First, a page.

Before beginning my series posts about our four weeks of California wandering, I thought I would share some more recent travels from this winter and spring. I hope that our posts will inspire you to add some of these lesser-known tourist destinations to your travel list.
What the Ozark Mountains lack in elevation, they make up for in character. So what makes the Ozarks so special? The wooded limestone bluffs. The wealth of pristine water. Those crazy-curvy roads. And some really interesting small towns and cities.
You may already know that Northwest Arkansas offers a perfect environment for a wealth of outdoor activities. The area has become a legendary mountain biking destination, and the many lakes and rivers offer fishing and boating opportunities. Vast expanses of public land have been protected and offer recreational activities including wildlife observation, hiking, camping, and backpacking. The Ozark and Ouachita National Forests, Hot Springs National Park, and a dozen state parks are found in Northwest Arkansas.
What you may not know is that Northwest Arkansas’ collection of notable art and architecture rivals those of the biggest cities in the U.S. But I’m getting ahead of myself here, so let’s start at the beginning of our five-day trip to Northwest Arkansas.
Day 1: Eureka Springs
Eureka Springs surprised us in so many wonderful ways. We were surprised by the manner in which the Victorian city was built right into the mountainside. Even more surprising is the town’s tolerant and inclusive vibe – one that isn’t always present in this extremely conservative state. For example, the spring Diversity Weekend (held three times a year) fell just before our visit, and the 32nd annual UFO Conference was to begin the following weekend.
For five decades, the socially liberal town – a significant portion of whose current population of 2,000 are reported to identify as LGBTQ – has peacefully coexisted (though not without some hiccups) alongside The Great Passion Play: a devout and conservative theme park whose landmark seven-story-tall Christ of the Ozarks statue looms large in the Ozark hills just outside of Eureka Springs.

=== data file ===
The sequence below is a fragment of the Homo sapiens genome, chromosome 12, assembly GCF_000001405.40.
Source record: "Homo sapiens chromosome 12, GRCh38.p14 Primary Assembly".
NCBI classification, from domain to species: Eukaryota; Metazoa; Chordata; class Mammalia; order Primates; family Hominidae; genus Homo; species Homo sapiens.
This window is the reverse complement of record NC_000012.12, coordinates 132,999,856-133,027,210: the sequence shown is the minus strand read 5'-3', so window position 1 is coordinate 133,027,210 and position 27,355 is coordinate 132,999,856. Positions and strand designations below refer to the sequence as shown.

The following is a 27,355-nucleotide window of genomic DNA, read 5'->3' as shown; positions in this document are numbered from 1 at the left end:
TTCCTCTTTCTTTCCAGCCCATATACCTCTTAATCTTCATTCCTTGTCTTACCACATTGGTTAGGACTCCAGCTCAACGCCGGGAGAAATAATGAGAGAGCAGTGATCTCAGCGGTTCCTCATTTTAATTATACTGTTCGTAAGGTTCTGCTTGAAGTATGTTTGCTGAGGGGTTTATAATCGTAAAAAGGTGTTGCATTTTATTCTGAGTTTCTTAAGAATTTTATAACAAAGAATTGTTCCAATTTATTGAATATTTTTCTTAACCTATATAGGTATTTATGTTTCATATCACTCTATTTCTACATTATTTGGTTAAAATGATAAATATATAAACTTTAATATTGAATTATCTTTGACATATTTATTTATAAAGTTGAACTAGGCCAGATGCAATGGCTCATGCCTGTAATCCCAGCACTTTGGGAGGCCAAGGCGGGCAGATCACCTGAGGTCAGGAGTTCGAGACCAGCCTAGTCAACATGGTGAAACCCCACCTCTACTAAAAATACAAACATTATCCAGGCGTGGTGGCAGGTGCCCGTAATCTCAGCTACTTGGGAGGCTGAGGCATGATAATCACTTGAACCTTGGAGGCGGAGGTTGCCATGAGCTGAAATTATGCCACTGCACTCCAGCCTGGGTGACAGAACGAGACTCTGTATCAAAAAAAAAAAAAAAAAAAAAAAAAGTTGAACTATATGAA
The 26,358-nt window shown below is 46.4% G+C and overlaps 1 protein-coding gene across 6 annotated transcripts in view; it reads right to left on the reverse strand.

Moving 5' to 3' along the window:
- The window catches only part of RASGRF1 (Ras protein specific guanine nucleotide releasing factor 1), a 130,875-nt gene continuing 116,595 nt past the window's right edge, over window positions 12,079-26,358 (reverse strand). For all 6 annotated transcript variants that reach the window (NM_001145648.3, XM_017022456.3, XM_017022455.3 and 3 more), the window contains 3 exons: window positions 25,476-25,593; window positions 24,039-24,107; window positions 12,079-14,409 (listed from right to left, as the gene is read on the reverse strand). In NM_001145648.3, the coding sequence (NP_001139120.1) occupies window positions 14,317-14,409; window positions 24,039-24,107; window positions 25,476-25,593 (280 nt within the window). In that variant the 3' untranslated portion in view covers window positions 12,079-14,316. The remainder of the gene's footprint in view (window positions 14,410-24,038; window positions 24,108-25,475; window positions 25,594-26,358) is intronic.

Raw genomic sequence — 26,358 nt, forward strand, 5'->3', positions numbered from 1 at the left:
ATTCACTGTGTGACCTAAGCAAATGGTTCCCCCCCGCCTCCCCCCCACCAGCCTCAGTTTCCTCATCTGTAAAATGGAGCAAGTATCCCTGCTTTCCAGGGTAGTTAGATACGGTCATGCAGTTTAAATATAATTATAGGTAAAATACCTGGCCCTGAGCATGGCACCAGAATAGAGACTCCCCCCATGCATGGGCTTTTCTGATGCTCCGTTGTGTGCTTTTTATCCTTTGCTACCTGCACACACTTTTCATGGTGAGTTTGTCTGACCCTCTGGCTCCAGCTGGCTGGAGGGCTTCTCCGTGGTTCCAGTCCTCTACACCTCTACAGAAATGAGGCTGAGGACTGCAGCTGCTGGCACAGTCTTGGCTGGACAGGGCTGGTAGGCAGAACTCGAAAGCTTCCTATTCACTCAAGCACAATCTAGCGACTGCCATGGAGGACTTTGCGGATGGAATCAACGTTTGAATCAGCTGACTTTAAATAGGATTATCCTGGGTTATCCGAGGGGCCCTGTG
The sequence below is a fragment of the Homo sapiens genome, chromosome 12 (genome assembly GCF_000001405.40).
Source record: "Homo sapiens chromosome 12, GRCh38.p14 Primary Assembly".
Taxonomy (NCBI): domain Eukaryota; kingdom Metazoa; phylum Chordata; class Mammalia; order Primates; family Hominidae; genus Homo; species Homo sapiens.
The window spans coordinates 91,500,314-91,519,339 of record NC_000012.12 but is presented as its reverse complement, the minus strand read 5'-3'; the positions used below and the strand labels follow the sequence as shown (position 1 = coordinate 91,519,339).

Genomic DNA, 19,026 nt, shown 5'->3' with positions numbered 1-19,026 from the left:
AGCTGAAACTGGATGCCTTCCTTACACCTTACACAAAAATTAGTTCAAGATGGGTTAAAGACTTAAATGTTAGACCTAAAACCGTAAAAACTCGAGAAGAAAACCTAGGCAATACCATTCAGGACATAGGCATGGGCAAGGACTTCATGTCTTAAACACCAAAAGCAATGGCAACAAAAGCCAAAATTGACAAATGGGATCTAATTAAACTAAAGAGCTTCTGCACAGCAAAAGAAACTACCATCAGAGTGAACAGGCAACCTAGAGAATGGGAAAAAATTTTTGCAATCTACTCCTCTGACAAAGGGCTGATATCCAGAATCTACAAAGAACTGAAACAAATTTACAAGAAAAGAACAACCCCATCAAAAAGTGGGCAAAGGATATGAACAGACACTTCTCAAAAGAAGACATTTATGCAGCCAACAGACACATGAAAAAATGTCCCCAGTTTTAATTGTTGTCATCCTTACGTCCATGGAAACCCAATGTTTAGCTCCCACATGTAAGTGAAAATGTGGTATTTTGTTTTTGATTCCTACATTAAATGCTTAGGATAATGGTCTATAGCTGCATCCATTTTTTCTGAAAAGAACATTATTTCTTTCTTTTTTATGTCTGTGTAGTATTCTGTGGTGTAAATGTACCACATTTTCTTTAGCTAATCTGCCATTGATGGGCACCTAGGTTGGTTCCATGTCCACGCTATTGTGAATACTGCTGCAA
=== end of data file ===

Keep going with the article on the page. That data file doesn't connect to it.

Basin Springs Park is a pretty little pocket park in the middle of the old downtown commercial district. We climbed the stone steps up to the bluff overlooking the park, and circled it from above.
Many of the shops and restaurants are found on Spring Street.
We had anticipated that Eureka Springs would be a lot like other southern mountain tourist towns such as Gatlinburg, Tennessee or Helen, Georgia. We expected faux-facade buildings constructed in the 60’s around a few historic buildings; another tourist town filled with tacky gift shops and tourists who’d never set foot on a mountain trail.
Don’t get me wrong, we made childhood trips to Gatlinburg and can still have fun in a tacky tourist town. That said, we enjoyed Eureka Springs – an authentically old and interesting tourist town – so much more.
While Eureka Springs does of course have the obligatory fudge shop, the town’s style leans kind of hippie and funky. The presence of a large artist population is apparent. The historic commercial buildings and homes have been lovingly maintained and restored, in fact there was a lot of residential renovation going on around town.
One of our favorite shops was Tee-Rex Toys, which specializes in vintage toys and fun t-shirts of their own designs.
The streets of Eureka Springs are curvy and hilly. Wooded paths weave through the city, and right next to some of the town’s famous springs. There are more than 60 springs within the city limits, including the Gadd Spring inside the Mountain Eclectic Antique and Gift store, which was built around the spring.
These stone stairs led us to an uphill path through the woods and historic neighborhoods and eventually to the Crescent Hotel. This was just one of dozens of stairways in the city used as shortcuts to access the different street levels.
The Crescent Hotel & Spa, built in 1886, is the town’s crown jewel. Recognized by the National Trust for Historic Preservation as one of America’s Dozen Distinctive Destinations, the Crescent is perched atop one of the highest points in the city.
The Crescent Hotel is surrounded by 15 acres of manicured gardens and wooded hiking, biking, and walking trails.
We descended from the mountaintop via a different path through the woods as we headed back toward the commercial district. This perfect craftsman home was nestled in the woods just below the Crescent Hotel.
The wooded path ends in a residential neighborhood, where we ambled down more interesting historic streets. I love the quieter residential districts in old cities. Often one can wander just one block off the main drag and see the most interesting things.